The prosperity and importance of Amber-Jaipur increased under Sawai Jai Singh, but it is a matter of regret that we do not possess much knowledge about music and dance at his court. The rule of Sawai Pratap Singh was, however, a golden period of the Gunijankhana as it was of the Pothikhana and the Suratkhana. He had at his court many poets.
This ruler not only had a keen interest in literature, music and art, but also had a deep understanding and knowledge of all three. The musicians of his court had compiled a comprehensive treatise on music in seven chapters which has no parallel in writings in Hindi. It is titled “Radha Govind Sangeet Sar” and is printed. Though the printed version requires a large errata, the way Indian classical music has been discussed in it, makes a deep impression. Radhakrishna, a poet, had composed ‘Rag Ratnakar’, a comparatively smaller work, which has also been printed as a book.
Pratap Singh was a poet and devotee of Radha-Govind, whose ‘darshan’ and presentation of a self-composed ‘pada’ was a daily practice with him. These ‘padas’ which he composed all his life, were set to ragas and raginis by his musicians. Under him, Ras-Leela was staged in the temples of Govind-Dev and Brajnidhiji, the latter built by him, and music concerts were frequent. Like Nagridas, the poet-prince of Kishangarh, he composed devotional ‘padas’ and set them to music. He sang them in his devotional ecstasy. One day, he sang a ‘pada’ which spoke of his devotion and dedication to ‘Ghanshyam, Radha and Govind’ in these terms:
“When my eyes are cast on Ghanshyam,
What business do I have with others?
One who has drawn from the cup of love,
What abandon can he have from a dose of opium?
‘Brajnidhi’ has tasted the nectar of Braj, so
What pleasure do we have in Raj? “
‘Brajnidhi’ was his pen-name, which frequently occurs in the ‘padas’ composed by him. Indeed, he had ascended the ‘gaddi’ of Jaipur in most inauspicious circumstances and the ‘Raj’ of Jaipur had given him little respite or pleasure. In desperation, he turned repeatedly to his God and enjoyed life more in the composition of poetry and music.
The contribution of Sawai Pratap Singh towards the promotion of literature, music and art was contrast of the age in which he lived – an age of chaos, frequent wars and intrigues. His death in 1803 brought more unrest and more disorder in Jaipur and things were normal again only after Maharaja Ram Singh II came of age. This ruler again found time and resources to promote and develop music, dance and some other fine arts. Ustad Aladiakhan, the master musician of the period, says about the Gunijankhana of Ram Singh:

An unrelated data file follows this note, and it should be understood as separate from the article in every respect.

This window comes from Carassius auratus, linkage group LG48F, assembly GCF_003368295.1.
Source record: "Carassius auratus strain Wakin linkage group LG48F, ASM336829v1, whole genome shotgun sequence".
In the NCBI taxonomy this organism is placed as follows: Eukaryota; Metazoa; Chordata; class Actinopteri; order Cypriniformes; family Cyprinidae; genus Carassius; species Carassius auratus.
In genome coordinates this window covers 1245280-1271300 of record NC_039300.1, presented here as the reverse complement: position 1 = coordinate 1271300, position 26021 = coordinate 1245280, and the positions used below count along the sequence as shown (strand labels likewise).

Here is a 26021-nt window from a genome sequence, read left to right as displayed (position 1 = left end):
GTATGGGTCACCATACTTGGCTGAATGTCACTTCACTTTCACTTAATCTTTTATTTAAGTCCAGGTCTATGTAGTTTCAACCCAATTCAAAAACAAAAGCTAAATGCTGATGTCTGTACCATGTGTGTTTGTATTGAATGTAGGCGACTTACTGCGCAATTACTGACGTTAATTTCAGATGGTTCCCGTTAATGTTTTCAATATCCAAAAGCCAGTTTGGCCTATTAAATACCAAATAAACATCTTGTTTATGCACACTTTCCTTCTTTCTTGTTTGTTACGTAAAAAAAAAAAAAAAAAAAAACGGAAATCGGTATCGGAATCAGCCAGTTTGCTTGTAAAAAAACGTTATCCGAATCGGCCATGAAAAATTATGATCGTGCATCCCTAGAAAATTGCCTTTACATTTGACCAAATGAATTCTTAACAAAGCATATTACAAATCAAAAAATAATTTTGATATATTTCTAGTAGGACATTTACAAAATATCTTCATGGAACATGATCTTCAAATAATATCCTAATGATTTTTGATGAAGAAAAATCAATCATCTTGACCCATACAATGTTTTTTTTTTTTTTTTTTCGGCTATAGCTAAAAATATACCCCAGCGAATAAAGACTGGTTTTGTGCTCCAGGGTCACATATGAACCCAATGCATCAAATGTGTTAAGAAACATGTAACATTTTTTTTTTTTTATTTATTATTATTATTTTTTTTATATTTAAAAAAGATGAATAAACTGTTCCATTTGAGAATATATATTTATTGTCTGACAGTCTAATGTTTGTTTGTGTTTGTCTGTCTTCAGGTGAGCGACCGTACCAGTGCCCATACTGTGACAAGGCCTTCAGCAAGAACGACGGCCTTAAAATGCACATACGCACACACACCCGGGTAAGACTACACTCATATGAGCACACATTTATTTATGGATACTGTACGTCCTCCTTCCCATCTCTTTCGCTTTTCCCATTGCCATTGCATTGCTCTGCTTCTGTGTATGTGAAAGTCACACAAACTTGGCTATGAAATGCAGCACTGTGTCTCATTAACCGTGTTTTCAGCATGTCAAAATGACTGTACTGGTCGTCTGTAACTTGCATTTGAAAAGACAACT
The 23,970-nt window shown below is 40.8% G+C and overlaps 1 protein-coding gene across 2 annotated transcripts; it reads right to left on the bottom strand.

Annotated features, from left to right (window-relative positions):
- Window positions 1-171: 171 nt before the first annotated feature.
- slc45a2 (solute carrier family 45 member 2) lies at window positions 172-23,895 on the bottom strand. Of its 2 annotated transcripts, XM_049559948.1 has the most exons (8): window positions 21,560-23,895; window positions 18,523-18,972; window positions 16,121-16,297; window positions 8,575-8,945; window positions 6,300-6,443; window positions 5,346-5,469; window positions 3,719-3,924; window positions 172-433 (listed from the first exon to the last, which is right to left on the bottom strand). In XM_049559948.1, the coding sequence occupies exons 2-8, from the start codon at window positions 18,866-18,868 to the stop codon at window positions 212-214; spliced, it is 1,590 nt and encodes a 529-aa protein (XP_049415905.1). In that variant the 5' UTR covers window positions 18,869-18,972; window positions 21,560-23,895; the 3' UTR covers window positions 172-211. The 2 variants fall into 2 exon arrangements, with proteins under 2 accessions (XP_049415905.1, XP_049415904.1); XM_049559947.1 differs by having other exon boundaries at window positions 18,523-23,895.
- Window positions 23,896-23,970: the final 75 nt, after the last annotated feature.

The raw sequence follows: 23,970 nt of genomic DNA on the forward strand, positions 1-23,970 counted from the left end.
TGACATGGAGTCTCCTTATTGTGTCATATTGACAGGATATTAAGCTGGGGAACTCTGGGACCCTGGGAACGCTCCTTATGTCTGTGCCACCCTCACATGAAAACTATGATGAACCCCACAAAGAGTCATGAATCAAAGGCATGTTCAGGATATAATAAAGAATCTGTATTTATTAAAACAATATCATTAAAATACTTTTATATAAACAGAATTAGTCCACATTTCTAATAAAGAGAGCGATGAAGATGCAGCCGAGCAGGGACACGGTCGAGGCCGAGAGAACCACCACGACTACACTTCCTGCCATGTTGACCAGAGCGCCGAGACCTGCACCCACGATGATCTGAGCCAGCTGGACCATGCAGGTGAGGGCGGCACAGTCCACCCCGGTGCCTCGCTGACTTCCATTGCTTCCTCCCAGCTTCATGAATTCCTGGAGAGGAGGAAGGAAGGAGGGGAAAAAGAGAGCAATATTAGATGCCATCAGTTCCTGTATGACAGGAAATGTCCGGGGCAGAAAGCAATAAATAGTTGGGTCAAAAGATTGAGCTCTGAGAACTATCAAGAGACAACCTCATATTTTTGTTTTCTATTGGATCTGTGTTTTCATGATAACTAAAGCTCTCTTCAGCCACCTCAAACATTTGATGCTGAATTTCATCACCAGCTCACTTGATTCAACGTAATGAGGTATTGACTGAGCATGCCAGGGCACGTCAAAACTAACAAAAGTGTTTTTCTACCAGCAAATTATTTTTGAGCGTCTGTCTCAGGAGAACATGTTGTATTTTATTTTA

“The Maharaja of Jaipur maintained a very big Gunijankhana. The court singers were disbursed about Rs. 1.5 lakhs every month as salaries. Some of the noted artists of the Gunijankhana then were Haider Bux, son of Duleh Khanji, Karim Bux, brother of Haider Bux, Mohammed Ali Khan, Behram Khan, Dhagge Khuda Bux Agrewale, Gulab Abbas, Taus Khan, Kallan Khan, Manji Khan, Imrat Sen (belonging to the progeny of Tansen’s daughter), Alam Sen, Amir Khan, Mammu Khan, Wazir Khan, Chhote Khan, Ilahi Bux, Lalsun Senia, Mubarak Ali Khan, Rajab Ali Khan (the Maharaj’s ustad) and Khariat Ali Khan of Alwar (brother of Rajab Ali Khan).”
The Maharaja had learnt to play the veena from Rajab Ali Khan and had bestowed a jagir upon this guru, besides a haveli for his residence in the Dariba Pan area of the city. He was also given the honour of ‘palki’ (palanquin).
Ram Singh was the last patron of Ustad Behram Khan Dagar, whose descendants carry on the tradition of ‘Dagar Vani’ or that particular style of Dhrupad singing to this day. Behram Khan had lived in the durbar of Maharaja Ranjit Singh of Punjab and later in the court of the last Mughal Emperor, Bahadur Shah ‘Zafar’. He was among those artists who had left Delhi in 1875.
The holy place of Galta near Jaipur had a versatile pontiff, Harivallabhacharya, who was a great musician. He composed a work on ‘Ragmala’ and an illustrated copy of it is now stated to be in the India Office library at London. Hiranand Vyas had compiled ‘Sangeet Ratnakar’ and Sangeet Rag Kalpdroom’ during Ram Singh’s time.
Ram Singh’s reign thus marks a milestone in the progress of the Gunijankhana after Sawai Pratap Singh. It is said that some 161 artistes were then on the payroll of the Gunijankhana. Carpenters and potters worked to make and repair the instruments. The Maharaja gave all respect and honour to the artistes and there was provision to pay pension to the widows of deceased artistes.